Since we established wortmannin treatment as an IR-independent stimulus of Bad’s pro-apoptotic activity, we next asked whether p53 is required for the synergy between wortmannin and Bad. We wished to specifically analyze apoptosis in the absence of severe morphological defects, so we sought to examine an interaction between suboptimal doses of wortmannin and Bad that supported nearly normal development. To achieve this, one-cell stage wild-type or p53 mutant embryos were injected with 25 pg of mRNA encoding bad, or bad bh3 mut or mcherry as controls. At 8 hpf, embryos were treated with 0.3 µM wortmannin and analyzed at 24 hpf by the Casp3 assay. Representative embryo tails in Figure 2E show that Bad and wortmannin synergize to induce apoptosis in multiple embryonic tissues in a manner that is dependent on Bad’s pro-apoptotic activity. Importantly, wild-type p53 is not required for this synergy. These experiments indicate that wortmannin causes activation of Bad, likely through serine dephosphorylation, and that the activation of Bad is not dependent on p53.

Overall, these experiments indicate that p53 is not inherently required for either the activation of Bad, or for active Bad to induce apoptosis. Thus, we sought to further understand why p53 is specifically required for Bad to induce apoptosis in response to IR.

Bad does not Alter the Timing of IR-induced Apoptosis

IR-induced apoptosis represents a delayed response to DNA damage since it requires time for p53-mediated transcription and translation of pro-apoptotic targets like puma. However, p53 has also been shown to regulate DNA repair and promote apoptosis by transcription-independent mechanisms [36], [37]. We therefore reasoned that if Bad requires p53-mediated transcription to radiosensitize zebrafish neural tissue, then Bad overexpression should not alter the timing of IR-induced apoptosis. To test this, we injected one-cell stage wild-type embryos with mRNA encoding either BAD or mcherry, irradiated half the embryos at 24 hpf, and analyzed apoptosis by the Casp3 assay at one, two, and three hours post-irradiation (hpIR). Figure S4 demonstrates that while overexpression of BAD enhances IR-induced apoptosis at two and three hpIR, it does not change the timing of apoptosis induction following IR. This result is consistent with a requirement for p53-mediated transcription during Bad-mediated radiosensitization.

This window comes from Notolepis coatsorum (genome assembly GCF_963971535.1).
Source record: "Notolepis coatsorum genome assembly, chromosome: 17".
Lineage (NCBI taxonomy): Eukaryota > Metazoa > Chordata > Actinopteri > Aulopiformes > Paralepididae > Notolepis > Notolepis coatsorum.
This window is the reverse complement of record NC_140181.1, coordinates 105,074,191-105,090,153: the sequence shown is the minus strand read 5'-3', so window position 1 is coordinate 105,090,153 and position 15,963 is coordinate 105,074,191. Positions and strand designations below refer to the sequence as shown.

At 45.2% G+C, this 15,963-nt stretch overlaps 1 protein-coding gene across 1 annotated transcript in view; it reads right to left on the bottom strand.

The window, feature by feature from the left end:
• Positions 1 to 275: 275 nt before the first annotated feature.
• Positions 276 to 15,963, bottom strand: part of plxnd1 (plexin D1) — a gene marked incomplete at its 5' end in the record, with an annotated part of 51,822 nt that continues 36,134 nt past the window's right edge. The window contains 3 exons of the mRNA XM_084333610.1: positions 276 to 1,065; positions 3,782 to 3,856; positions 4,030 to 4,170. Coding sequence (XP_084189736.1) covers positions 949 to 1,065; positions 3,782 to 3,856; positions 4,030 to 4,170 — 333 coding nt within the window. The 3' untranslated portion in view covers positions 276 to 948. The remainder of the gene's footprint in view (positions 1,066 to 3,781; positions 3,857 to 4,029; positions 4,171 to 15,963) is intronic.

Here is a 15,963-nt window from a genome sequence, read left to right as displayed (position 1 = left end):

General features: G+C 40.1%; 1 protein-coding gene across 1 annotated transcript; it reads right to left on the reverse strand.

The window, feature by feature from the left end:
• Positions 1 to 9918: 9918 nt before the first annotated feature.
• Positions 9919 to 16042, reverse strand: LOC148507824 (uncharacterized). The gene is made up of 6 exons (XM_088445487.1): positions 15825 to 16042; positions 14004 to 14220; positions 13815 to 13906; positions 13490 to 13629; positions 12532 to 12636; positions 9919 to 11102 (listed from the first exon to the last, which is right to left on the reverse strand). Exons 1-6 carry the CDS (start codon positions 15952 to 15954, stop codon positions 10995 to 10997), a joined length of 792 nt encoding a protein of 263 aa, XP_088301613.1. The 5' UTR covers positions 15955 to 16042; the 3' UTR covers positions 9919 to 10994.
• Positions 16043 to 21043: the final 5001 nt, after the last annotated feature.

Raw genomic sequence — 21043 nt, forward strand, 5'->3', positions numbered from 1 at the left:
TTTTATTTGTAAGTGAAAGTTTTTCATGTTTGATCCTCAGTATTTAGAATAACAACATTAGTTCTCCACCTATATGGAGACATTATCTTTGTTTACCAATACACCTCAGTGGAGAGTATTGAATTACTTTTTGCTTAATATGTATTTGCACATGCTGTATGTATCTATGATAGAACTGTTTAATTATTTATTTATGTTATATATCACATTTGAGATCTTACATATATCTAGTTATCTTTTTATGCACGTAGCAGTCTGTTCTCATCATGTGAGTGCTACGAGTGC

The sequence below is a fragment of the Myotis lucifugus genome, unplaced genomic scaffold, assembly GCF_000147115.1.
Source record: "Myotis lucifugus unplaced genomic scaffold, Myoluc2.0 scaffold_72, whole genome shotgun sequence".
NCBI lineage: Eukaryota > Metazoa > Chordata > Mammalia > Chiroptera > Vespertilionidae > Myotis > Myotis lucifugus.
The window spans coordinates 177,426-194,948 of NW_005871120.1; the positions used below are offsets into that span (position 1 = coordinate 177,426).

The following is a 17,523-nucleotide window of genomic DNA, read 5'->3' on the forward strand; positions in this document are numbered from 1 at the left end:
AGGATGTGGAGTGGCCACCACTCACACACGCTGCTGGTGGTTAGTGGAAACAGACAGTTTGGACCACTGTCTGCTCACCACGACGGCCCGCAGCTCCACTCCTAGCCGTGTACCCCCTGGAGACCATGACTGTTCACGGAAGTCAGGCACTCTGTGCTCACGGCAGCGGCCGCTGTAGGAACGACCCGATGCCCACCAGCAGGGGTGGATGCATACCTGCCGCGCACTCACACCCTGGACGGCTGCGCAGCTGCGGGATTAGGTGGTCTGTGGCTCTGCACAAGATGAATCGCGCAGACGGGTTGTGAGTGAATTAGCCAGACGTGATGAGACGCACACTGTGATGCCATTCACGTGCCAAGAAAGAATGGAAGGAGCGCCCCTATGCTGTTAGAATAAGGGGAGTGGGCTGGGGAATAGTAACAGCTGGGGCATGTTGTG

Bad Radiosensitizes in a Pathway that is either Downstream or Parallel to p53 Activity

Bad is well-known to promote apoptosis through its function as a BH3-only protein. However, one simple explanation for the ability of Bad to augment IR-induced apoptosis in a p53-dependent manner is by increasing the activity of p53. To therefore determine whether Bad is causing an increase in p53 transcriptional activity, we tested the induction of the p53 transcriptional targets puma and p21 in irradiated embryos with normal (endogenous) or high levels of Bad expression. We injected one-cell stage wild-type embryos with mRNA encoding either mcherry or BAD, irradiated half of each group at 24 hpf and analyzed all embryos at 3 hpIR by qPCR for puma and p21 expression. Figure 3 shows that both puma and p21 are induced by IR to a similar degree in both mcherry- and BAD-expressing embryos indicating that Bad does not influence p53 activity in order to radiosensitize embryos.